The biotech approach for the insect pest control

Novel sustainable methods for insect pest control, alternative to insecticides, are required today because of the negative effects of these substances on human health, the environmental impact of insecticides and the development of insecticide resistance. In the last decades, several approaches have been investigated (trapping via pheromone attraction, biological control through the introduction of natural enemies, mating disruption strategies, etc.) but these methods cannot address severe infestations on wide geographical areas at a cost-effective manner [1].

The Sterile Insect Technique (SIT) [2] is the first method involving insect genetics for population control of pest species. SIT is a species-specific and environmentally friendly method based on release of sterilized (by X or gamma ray) insects, reared in bio-factories, to decrease the progeny of an infesting population.  By competing for the mating with their wild counterparts, sterile insects can reduce the reproductive potential of the infesting population until the eradication (Fig. 1). SIT has been already successfully used against several pest insects (Glossina austeni – Zanzibar; Cochliomyia hominivorax - Libya and North and Central America; Bactrocera cucurbitae and B. tryoni – respectively, Japan and Australia; Ceratitis capitata, California, Florida, Mexico and Chile) [1].

Due to the preferential mating between sterile released insects, the release of insects of both sexes is less effective than male-only release [3]. Furthermore, the sterile females can still lay non-vital embryos into the fruit causing physical damages and consequent fungal and viral infections. In the same way, blood-feeding females of disease vector species are responsible for transmitting infections. For this reasons, females have to be removed from the mass production and release procedures in order to achieve economic advantages and effectiveness.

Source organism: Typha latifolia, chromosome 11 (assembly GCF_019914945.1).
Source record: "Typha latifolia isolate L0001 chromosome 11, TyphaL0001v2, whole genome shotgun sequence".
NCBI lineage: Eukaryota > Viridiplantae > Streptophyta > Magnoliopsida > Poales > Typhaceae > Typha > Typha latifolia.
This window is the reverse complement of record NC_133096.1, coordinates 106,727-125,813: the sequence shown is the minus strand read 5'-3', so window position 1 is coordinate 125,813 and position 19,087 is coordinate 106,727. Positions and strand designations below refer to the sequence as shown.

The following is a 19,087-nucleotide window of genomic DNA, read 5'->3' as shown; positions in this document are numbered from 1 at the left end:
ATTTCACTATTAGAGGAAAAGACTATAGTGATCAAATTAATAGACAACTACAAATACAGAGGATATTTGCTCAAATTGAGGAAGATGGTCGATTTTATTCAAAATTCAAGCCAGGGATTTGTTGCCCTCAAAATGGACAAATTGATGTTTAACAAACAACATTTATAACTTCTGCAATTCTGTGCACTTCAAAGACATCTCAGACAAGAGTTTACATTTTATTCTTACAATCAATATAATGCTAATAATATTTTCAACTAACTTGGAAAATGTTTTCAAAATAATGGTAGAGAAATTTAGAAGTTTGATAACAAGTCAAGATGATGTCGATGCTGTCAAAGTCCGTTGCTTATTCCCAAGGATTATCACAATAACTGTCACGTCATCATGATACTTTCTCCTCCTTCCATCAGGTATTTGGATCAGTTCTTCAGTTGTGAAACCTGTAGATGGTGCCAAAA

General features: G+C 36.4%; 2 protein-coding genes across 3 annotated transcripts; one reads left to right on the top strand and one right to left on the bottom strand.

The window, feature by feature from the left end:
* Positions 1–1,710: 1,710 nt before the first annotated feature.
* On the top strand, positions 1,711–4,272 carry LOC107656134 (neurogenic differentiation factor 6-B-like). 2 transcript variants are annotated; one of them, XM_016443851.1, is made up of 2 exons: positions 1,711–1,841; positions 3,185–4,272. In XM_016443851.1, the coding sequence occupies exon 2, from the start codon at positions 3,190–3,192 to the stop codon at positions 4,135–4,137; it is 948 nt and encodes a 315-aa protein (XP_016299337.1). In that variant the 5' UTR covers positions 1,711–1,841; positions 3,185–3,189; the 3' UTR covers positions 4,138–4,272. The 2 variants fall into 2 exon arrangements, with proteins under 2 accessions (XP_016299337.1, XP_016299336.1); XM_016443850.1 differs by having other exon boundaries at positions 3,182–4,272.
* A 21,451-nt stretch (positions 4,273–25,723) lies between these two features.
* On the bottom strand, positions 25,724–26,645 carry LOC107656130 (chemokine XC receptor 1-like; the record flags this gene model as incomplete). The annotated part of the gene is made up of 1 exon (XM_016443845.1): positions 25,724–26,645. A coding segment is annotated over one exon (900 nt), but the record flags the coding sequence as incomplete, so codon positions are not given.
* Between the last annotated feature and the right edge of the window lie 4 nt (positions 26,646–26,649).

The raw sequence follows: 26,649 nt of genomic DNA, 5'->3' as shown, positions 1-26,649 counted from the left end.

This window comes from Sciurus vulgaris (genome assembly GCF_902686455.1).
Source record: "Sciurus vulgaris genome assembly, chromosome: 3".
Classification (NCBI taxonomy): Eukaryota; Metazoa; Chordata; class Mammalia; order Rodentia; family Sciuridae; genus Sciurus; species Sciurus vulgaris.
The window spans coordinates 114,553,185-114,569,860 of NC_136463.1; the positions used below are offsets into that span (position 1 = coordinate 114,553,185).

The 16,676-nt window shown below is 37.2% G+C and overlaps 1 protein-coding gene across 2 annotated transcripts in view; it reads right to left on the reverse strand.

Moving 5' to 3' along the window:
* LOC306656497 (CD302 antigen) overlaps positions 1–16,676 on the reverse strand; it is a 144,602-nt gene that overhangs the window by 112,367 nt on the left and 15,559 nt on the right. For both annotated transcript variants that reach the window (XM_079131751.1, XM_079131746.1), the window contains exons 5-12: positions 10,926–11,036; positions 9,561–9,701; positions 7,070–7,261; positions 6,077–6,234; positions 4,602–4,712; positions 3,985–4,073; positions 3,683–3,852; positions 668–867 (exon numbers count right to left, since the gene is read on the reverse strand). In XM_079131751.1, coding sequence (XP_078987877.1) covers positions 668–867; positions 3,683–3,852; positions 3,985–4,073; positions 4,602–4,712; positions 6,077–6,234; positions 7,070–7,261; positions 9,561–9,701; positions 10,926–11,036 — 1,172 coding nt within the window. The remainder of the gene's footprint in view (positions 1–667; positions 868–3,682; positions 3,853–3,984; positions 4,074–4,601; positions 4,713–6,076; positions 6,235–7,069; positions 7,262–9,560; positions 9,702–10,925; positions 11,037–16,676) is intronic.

Despite the effectiveness and the advantages of the SIT, its application to date has been limited to only a few target species for two main reasons: 1) the damage to somatic tissues from the sterilizing dose of radiation results in reduced fitness and/or lifespan of released insects and 2) the lack of large-scale sex-separation methods for most pest species [1]. Effective genetic sexing strains have been produced for some species through classical genetics. These are based on translocation of a dominant selectable marker to the Y chromosome, present only in males [1]. However, these translocations are unstable resulting in labor intensive and costly mass-rearing systems [1-4]. Furthermore, a new sexing strain must be developed ex novo for each new species [1-5].

The recombinant DNA and the transgenesis technologies, combined with the knowledge of insect sex determination/differentiation systems, could be usefully applied to molecularly engineered insects for pest control. This has opened the road to a wide array of techniques to improve the SIT method [1-6]. As an example, genetically modified strains for mass-rearing have been designed to kill female offspring using sex-specific alternative splicing [7], to render the males “genetically sterile” while maintaining male sexual activity and competitiveness [8], or to transform XX female individuals in fertile and viable XX males [9].

These new technologies and the increasing knowledge in sex determination systems could help in future to improve the SIT and to apply this technique to a wide range of new species of interest.